The year is officially almost over and with it another year of driving some great cars in great places. So we thought it best to look back on the year and reflect on our pretty incredible job and all of the cars in it. So let’s talk about the best cars we drove in 2019.
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BMW M8 Competition Coupe
This year I’ve driven a lot of new BMWs, more than in any other year, but without a doubt, the BMW M8 Competition sits at the top of the pack for me. I had the chance to track the car on the Portimao Circuit in Portugal and came back impressed.
I guess what really impressed me it wasn’t the ridiculous amount of power, but rather how composed the car was. The M8 Competition, despite being a fairly large coupe, is quite a master of hiding its size and heft, while offering a thrilling driving experience.
There is little to none bodyroll, the steering is sharp and precise, the grip is unbelievable and it actually sounds good. And despite being a decent track driver, I only reached about 25 percent of its potential. An impressive piece of engineering that will cost you a penny, but it’s worth it.
I’m fortunate enough to have driven some genuinely incredible cars this past year; everything from astonishing performance cars to interesting cars of the future. I’ve driven the new BMW M8, the Rolls Royce Cullinan Black Badge and even the Audi e-tron, to name just a few.
But the best car for me in 2019 was the 1965 Mini Cooper S. I know I’ve blabbered on about this car since August when I drove it but I can’t help it. It made a lasting impression on me. Not only was it such a fun blast into the past but the actual car itself was just so much fun to drive.
I’d gladly stick one in my garage and keep it for the rest of my days, eventually passing it down to my son. It’s that sort of car. It’s also so different from the slew of high-tech super-machines I typical drive and its honesty, simplicity and pureness of heart are what make it the very best car I drove in 2019.
2019 BMW M5 Competition
Having driven the M550i in Germany, I had some pretty high expectations for the new 2019 BMW M5 Competition. The M550i is actually faster than the last generation M5. The all-new M5 though comes with extra kick and sharper handling, should mean an even more impressive drive.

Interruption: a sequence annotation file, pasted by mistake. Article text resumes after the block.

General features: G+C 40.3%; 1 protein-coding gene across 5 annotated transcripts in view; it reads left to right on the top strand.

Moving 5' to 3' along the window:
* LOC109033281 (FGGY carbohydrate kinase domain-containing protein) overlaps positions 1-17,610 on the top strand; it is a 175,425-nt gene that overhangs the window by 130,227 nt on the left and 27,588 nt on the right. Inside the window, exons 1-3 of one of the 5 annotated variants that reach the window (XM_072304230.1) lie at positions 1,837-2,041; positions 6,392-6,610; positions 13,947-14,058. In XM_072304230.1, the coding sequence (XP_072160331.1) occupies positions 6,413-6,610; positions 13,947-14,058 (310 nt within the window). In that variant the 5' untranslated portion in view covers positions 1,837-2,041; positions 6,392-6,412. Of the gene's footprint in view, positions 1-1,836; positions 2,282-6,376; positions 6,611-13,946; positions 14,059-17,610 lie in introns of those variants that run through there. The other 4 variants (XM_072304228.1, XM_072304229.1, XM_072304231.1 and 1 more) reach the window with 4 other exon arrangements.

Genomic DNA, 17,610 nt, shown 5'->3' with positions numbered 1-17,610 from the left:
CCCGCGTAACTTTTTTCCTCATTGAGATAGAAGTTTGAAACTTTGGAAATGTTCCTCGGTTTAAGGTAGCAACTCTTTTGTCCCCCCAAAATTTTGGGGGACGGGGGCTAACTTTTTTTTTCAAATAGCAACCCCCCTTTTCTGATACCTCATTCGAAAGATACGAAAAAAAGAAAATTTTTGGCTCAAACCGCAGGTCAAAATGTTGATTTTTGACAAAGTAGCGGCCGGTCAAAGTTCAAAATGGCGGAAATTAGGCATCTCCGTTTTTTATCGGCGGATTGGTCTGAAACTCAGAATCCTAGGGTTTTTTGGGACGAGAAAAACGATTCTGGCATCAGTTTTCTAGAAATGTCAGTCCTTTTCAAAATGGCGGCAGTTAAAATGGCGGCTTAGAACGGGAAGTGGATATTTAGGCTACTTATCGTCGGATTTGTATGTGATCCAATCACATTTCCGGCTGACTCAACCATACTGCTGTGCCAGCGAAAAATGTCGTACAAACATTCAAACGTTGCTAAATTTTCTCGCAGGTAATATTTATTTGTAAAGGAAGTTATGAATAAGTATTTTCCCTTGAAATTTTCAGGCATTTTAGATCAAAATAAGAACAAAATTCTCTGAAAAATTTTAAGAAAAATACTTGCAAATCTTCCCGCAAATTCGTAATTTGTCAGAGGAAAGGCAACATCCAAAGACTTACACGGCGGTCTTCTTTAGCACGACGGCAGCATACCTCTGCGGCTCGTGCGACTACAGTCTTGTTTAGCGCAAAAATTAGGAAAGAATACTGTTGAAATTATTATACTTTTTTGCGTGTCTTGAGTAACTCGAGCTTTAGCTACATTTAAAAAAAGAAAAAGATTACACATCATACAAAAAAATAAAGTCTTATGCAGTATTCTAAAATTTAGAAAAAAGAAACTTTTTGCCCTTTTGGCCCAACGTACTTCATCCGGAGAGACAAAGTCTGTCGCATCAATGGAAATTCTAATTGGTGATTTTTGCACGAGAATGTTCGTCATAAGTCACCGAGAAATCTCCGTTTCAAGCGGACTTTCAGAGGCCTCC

In addition to being on a new chassis with more power, the biggest change between generations of M5 is the addition of all-wheel drive, an 8 Speed automatic and loss of a dual-clutch transmission.
I marvel at how the M5 Competition shrinks around you as you drive and how BMW somehow manages to control the 4200 lbs as if was my old E36 M3. It honestly is the first BMW sedan I actually felt you could shuttle a family around in during the week. Then pull the child seats out and go bombing down a race track on the weekends and do a superb job at both.
2019 was a rather full year for me, bringing a lot of opportunities out of nowhere. Choosing solely one car to stand out from the rest feels impossible right now and yet, after a lot of thinking, I managed to squeeze out a few favorites.
A lot of firsts happened for me personally in the past 12 months, such as the first time I drove a Rolls-Royce. Even though I covered only the Cullinan for BMWBLOG, I also had the chance to drive a Black Badge Wraith and the new Phantom, finally understanding what the big deal is about the double-R badge. They truly stand out from the crowd, no matter how hard you may disagree. The level of craftsmanship and the utter luxury that surrounds you whenever you’re inside a Rolls-Royce simply can’t be matched right now.
However, the driving the uttermost luxurious cars can feel a bit unnerving, especially if you’re not used to the attention they gather from literally anyone or the lifestyle they imply. Therefore, also high on that list sits a car that is literally the opposite of everything Rolls-Royce stands for.
There are others to mention as well, such as the brilliant BMW F90 M5 and the Competition version, the M2 Competition, the Porsche Panamera or the new 911. However, a few others stole the show from these brilliant modern-day engineering marvels.
E30 M3, Z8 and Morris Mini
During this summer, I was fortunate enough to be invited by BMW Classic to test a couple of their jewels in the Austrian Alps. I had the immense pleasure of driving an original 1989 BMW E30 M3, a pristine BMW Z8 that made me feel like James Bond and a 1959 Morris Mini. In my view, these three cars were more special than the Rolls-Royce luxobarges because of one simple reason: you can’t simply buy one of these.
They are such rare birds that getting not only to see one but to drive them is truly a rare occasion. And, out of the three, it was the underdog that rose above all expectations and provided the most joy per square inch. A classic Mini is truly something to behold and I never thought I could have so much fun in a car with less than 40 horsepower.